In November 2018 C aged 43 contracted herpes simplex encephalitis.  On Tuesday 27 November 2018 he saw his GP, D.

On Friday 30 November 2018 C was admitted to hospital as an emergency. He was assessed. Acyclovir was commenced.

C was very seriously ill. C had suffered a significant brain injury. He was unable to live independently.

C’s case was:

  1. On Tuesday 27 November 2018 D ought to have appreciated that C was suffering from a serious neurological illness which mandated urgent admission to hospital.
  2. Had C been admitted to hospital on Tuesday it is probable that acyclovir would have been commenced.
  3. Because C was not admitted to hospital until Friday 30 November 2018, acyclovir was delayed by about 55 hours.
  4. Acyclovir treatment on Tuesday would have resulted in a better outcome.

 D’s case was:

  1. There was no breach of duty on the part of D.
  2. It could not be established that earlier administration of acyclovir would have made a difference.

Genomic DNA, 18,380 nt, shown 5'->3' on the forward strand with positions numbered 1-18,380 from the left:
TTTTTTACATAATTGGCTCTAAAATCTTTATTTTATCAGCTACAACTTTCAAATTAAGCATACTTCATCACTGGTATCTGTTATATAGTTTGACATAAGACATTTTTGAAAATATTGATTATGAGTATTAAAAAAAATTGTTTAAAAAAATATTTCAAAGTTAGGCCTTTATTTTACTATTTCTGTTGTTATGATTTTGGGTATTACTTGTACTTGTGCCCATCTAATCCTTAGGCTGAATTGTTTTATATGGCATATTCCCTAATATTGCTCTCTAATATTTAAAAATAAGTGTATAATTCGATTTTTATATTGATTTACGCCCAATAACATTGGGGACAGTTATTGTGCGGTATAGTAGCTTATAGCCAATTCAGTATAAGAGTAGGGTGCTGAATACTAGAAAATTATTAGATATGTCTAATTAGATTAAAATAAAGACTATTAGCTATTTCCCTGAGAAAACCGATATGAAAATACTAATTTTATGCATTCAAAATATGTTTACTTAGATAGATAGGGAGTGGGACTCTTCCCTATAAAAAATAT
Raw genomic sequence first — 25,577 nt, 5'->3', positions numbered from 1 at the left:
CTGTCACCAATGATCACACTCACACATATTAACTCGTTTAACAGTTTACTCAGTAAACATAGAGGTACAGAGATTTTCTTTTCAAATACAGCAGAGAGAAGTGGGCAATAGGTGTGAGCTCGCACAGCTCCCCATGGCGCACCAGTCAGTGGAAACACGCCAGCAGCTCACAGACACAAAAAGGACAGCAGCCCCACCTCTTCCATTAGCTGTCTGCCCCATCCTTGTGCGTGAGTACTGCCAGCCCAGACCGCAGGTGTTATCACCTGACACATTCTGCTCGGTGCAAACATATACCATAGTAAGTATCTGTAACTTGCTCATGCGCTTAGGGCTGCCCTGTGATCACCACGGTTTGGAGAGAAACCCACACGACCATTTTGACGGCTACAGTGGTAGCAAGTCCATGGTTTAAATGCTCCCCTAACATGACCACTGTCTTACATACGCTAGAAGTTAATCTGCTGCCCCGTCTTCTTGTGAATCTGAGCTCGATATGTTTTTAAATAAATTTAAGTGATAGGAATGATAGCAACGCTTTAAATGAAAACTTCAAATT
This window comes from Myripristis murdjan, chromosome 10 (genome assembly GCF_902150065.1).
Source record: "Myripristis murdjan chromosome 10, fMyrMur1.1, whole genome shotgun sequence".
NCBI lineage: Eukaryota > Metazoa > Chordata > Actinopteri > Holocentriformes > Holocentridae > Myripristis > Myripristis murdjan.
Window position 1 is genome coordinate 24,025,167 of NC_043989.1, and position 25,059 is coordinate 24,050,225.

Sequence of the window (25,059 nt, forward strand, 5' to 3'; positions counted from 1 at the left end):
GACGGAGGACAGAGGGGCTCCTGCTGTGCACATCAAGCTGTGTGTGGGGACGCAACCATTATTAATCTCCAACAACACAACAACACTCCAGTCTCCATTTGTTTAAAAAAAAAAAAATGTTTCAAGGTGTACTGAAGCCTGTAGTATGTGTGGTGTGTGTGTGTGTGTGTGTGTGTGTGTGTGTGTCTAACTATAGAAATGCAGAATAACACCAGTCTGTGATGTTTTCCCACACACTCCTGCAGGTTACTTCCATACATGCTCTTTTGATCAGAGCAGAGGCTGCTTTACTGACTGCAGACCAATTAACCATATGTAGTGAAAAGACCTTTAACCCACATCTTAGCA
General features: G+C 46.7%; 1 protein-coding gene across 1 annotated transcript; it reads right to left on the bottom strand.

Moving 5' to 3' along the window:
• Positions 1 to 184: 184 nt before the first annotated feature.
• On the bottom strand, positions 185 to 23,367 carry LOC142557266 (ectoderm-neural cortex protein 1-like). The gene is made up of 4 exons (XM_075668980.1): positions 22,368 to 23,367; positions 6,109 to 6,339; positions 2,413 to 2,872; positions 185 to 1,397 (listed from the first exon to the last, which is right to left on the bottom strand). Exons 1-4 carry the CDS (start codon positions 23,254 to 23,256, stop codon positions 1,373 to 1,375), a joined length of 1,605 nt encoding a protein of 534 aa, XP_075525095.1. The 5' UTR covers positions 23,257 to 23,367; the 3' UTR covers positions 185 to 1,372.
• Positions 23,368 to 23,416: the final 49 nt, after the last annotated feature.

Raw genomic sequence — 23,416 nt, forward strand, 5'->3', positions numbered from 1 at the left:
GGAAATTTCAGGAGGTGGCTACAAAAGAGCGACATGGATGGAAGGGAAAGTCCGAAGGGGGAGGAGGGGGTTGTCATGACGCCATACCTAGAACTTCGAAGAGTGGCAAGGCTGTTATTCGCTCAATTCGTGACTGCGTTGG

The court found breach of duty; and that C would have had a better outcome.


The central issue concerned C’s clinical presentation on 27 November 2018; C and D’s accounts differed. The court preferred C’s evidence.

Many clinical negligence cases are decided on their individual facts and expert evidence, rather than on points of law. And so too in this case

Author: Doctor Anthony Barton

Dr Anthony Barton qualified as a doctor in 1981 and switched to law in 1992. Anthony also co-edits the leading text “Clinical Negligence” with the sixth edition having recently been published. He is also a former assistant coroner and joint owner of Medical Negligence Team Law.